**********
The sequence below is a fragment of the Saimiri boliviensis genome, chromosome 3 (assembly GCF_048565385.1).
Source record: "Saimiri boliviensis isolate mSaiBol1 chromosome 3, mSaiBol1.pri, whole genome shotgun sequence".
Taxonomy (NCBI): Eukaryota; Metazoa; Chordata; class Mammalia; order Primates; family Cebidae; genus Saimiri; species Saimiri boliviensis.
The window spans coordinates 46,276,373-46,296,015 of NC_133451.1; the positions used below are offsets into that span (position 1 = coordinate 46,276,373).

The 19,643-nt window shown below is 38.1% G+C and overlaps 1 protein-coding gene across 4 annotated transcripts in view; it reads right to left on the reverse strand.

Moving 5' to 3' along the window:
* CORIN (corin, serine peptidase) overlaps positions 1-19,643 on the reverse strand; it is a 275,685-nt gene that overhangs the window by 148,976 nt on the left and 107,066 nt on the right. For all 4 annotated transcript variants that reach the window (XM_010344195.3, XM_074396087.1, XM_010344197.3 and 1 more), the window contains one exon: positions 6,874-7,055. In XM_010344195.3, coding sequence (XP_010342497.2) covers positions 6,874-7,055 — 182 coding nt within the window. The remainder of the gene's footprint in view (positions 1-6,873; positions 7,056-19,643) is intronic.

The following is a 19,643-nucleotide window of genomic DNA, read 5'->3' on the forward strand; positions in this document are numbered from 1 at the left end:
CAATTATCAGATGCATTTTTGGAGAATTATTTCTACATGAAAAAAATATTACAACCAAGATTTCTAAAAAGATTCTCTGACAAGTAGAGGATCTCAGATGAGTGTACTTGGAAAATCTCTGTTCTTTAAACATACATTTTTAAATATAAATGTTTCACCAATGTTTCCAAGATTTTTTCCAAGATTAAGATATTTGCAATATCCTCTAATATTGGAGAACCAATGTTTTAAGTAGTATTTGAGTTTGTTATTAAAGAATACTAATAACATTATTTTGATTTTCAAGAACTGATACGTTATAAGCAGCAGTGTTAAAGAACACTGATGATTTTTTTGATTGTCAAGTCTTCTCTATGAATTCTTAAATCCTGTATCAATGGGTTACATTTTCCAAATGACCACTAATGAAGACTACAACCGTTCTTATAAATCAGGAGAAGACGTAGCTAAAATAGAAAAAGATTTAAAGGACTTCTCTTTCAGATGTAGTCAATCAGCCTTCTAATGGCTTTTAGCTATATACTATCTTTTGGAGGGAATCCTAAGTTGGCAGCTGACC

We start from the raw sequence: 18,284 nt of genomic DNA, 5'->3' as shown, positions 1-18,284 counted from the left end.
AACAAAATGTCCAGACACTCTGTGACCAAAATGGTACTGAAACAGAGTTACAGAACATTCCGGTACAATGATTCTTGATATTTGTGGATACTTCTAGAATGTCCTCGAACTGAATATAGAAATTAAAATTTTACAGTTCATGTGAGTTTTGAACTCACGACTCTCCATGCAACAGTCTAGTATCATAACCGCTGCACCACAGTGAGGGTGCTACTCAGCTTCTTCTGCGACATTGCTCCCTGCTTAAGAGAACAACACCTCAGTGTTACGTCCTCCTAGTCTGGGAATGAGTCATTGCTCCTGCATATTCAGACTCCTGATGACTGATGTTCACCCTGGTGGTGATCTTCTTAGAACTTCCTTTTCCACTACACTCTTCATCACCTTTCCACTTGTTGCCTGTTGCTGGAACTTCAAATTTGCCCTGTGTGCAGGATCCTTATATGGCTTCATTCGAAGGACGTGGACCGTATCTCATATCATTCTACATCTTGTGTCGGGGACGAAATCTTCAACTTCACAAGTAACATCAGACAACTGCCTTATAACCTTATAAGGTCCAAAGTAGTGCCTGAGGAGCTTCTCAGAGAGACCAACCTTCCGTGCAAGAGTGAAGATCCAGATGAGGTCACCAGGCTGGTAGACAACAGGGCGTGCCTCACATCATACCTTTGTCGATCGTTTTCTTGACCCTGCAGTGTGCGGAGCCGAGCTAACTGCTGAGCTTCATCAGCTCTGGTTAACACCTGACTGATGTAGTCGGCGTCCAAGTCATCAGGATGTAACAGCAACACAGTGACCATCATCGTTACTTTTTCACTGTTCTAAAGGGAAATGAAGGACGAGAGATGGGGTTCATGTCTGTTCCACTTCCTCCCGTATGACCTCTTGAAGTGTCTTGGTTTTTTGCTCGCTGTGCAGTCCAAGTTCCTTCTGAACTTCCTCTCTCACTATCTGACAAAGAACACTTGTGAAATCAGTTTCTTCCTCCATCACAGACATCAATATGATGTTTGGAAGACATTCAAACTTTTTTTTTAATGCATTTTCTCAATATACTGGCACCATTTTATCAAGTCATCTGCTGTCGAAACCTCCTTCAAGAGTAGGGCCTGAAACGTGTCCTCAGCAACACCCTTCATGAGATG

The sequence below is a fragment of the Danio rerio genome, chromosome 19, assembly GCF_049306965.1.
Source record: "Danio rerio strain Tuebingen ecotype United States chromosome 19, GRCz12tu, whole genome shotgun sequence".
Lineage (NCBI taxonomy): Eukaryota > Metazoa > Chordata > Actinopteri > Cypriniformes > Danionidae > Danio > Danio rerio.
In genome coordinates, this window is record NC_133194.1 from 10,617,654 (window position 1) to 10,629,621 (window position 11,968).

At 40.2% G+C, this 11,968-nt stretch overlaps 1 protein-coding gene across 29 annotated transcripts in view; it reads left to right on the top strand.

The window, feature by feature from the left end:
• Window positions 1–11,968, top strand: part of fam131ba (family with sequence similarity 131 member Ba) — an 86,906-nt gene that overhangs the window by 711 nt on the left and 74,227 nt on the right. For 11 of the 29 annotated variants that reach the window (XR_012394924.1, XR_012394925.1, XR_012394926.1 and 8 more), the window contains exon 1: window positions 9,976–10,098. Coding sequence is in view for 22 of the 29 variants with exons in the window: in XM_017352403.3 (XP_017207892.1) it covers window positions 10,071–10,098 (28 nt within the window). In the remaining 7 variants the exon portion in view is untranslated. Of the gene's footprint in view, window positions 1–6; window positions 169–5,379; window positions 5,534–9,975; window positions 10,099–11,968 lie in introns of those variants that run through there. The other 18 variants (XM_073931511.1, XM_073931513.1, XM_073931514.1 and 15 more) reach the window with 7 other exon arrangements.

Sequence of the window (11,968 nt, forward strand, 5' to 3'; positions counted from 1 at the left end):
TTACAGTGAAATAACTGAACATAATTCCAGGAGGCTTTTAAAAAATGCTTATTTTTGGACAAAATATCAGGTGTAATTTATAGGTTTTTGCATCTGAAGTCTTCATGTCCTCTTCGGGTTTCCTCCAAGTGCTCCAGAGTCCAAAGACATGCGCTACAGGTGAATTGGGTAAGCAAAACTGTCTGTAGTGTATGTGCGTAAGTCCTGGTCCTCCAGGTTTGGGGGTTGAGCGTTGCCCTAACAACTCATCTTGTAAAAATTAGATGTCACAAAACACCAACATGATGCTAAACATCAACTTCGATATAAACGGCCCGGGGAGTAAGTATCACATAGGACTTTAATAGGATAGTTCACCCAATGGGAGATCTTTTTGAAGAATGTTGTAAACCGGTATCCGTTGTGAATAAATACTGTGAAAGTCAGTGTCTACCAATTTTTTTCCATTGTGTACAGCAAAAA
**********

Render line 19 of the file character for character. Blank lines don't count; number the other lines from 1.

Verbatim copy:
Sequence of the window (11,968 nt, forward strand, 5' to 3'; positions counted from 1 at the left end):